Sections

Weather Forecast

Close

Bill Rubin column: Play ball: Hope springs eternal

Bill Rubin

Even with a winter that woudn't go quietly away, baseball and other spring sports are finally underway. Sort of. Young men found places indoors to hit baseballs into nets or off tees. On those dreary days of 35 degree temperatures and a steady rain, a baseball game may still be contested. Even avid fishermen (women) would likely have packed it in for another day.

Baseball is most linked to a proverb borrowed from Mr. Alexander Pope who wrote in his 1730s "An Essay on Man". . . hope springs eternal. Hope does what? Simply put, baseball starts with spring training, and, regardless of where a team finished in the previous season, there is cause for optimism. The boys of spring training quickly turn into the boys of summer when July and August arrive. Reality sets in. But relying on Mr. Pope's wisdom, people will keep hoping, regardless of the odds. Hope springs eternal. There's only one fill-in-the-blank (youth league champion, conference champ, state champ, college champ, and finally, World Series Champ). But in preparation for a new season, all teams start with the same record, no wins and no losses.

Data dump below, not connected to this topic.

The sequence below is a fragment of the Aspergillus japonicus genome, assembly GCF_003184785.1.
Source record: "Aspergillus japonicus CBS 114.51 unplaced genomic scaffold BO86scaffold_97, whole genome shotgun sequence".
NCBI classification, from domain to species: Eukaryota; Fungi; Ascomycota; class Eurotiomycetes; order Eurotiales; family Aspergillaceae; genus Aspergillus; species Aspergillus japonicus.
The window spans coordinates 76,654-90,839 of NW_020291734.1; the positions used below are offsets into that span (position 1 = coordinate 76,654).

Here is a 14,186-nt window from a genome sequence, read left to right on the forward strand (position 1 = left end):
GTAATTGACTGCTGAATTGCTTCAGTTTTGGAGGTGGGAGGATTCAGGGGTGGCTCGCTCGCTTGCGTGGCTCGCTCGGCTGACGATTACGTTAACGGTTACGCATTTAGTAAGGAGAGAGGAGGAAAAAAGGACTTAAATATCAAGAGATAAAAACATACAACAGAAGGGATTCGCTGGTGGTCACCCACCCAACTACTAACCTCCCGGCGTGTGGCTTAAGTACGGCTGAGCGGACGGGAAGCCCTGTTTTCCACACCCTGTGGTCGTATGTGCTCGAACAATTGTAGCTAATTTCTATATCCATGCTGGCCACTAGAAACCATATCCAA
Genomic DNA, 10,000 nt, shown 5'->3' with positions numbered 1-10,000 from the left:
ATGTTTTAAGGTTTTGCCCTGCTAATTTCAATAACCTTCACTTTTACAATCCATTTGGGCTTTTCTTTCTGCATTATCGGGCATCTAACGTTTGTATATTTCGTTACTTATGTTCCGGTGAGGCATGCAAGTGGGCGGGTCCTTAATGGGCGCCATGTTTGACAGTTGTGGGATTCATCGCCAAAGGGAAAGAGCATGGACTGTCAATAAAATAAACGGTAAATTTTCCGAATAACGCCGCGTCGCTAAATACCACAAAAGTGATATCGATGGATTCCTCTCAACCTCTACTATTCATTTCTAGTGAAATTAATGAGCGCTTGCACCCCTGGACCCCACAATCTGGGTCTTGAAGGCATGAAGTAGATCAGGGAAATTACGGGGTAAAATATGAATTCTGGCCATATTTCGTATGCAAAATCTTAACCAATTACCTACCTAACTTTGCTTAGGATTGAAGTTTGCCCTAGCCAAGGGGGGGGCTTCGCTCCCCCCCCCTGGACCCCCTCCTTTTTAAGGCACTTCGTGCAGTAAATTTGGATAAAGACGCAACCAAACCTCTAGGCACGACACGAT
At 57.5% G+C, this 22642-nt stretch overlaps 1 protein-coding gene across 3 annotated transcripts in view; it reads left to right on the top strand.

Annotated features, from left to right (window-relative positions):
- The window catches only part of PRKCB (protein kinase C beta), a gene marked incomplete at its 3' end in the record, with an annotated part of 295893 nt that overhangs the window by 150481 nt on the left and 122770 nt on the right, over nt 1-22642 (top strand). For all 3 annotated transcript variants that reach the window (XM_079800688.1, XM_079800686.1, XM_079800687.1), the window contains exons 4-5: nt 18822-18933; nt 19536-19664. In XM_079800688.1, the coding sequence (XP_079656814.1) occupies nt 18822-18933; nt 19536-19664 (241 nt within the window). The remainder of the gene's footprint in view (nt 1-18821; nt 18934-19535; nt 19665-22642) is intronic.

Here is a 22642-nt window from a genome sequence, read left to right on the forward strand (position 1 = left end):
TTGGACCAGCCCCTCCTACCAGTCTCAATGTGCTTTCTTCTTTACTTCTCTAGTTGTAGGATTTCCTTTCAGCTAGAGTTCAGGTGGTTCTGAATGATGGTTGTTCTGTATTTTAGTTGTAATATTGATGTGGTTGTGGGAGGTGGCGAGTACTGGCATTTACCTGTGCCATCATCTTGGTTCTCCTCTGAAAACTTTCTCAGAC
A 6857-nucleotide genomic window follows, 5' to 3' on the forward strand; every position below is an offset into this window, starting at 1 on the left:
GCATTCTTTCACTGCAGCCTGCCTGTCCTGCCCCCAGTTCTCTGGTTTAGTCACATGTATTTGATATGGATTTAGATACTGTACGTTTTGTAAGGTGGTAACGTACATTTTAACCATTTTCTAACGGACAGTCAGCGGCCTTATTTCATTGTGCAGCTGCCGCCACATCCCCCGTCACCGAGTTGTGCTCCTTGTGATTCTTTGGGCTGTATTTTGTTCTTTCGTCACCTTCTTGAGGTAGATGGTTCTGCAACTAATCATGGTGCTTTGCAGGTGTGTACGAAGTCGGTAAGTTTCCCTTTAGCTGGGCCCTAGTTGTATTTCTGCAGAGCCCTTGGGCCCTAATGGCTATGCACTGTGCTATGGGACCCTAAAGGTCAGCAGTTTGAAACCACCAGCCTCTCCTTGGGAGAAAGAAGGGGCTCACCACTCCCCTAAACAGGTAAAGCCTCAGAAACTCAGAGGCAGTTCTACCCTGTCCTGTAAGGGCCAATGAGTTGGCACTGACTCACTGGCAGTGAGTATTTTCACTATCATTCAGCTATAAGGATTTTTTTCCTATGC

Ernest L. Thayer referred to Mr. Pope's hope and optimism in his immortalized, Casey at the Bat:

"The outlook wasn't brilliant for the Mudville nine that day;

The score stood four to two with but one inning more to play.

And then when Cooney died at first, and Burrows did the same,

A sickly silence fell upon the patrons of the game."

"A straggling few got up to go in deep despair. The rest

Clung to that hope which springs eternal in the human breast:

They thought if only Casey could but get a whack at that,

They'd put up even money now, with Casey at the bat."

Fast forward to the end of Thayer's poem. With two outs recorded, Mudville's next two batters reach base, bringing Casey to the plate. A hit will tie the score:

"The sneer is gone from Casey's lip, his teeth are clenched in hate,

He pounds with cruel violence his bat upon the plate;

And now the pitcher holds the ball, and now he lets it go,

And now the air is shattered by the force of Casey's blow."

"Oh, somewhere in this favored land the sun is shining bright;

The band is playing somewhere, and somewhere hearts are light,

And somewhere men are laughing, and somewhere children shout,

But there is no joy in Mudville—mighty Casey has struck out!"

Alas, Casey failed to deliver for Mudville. For all we know, Mudville played a doubleheader the next day and Casey went five for five in each game.

Whether it's in sports, business, or life . . . hope springs eternal.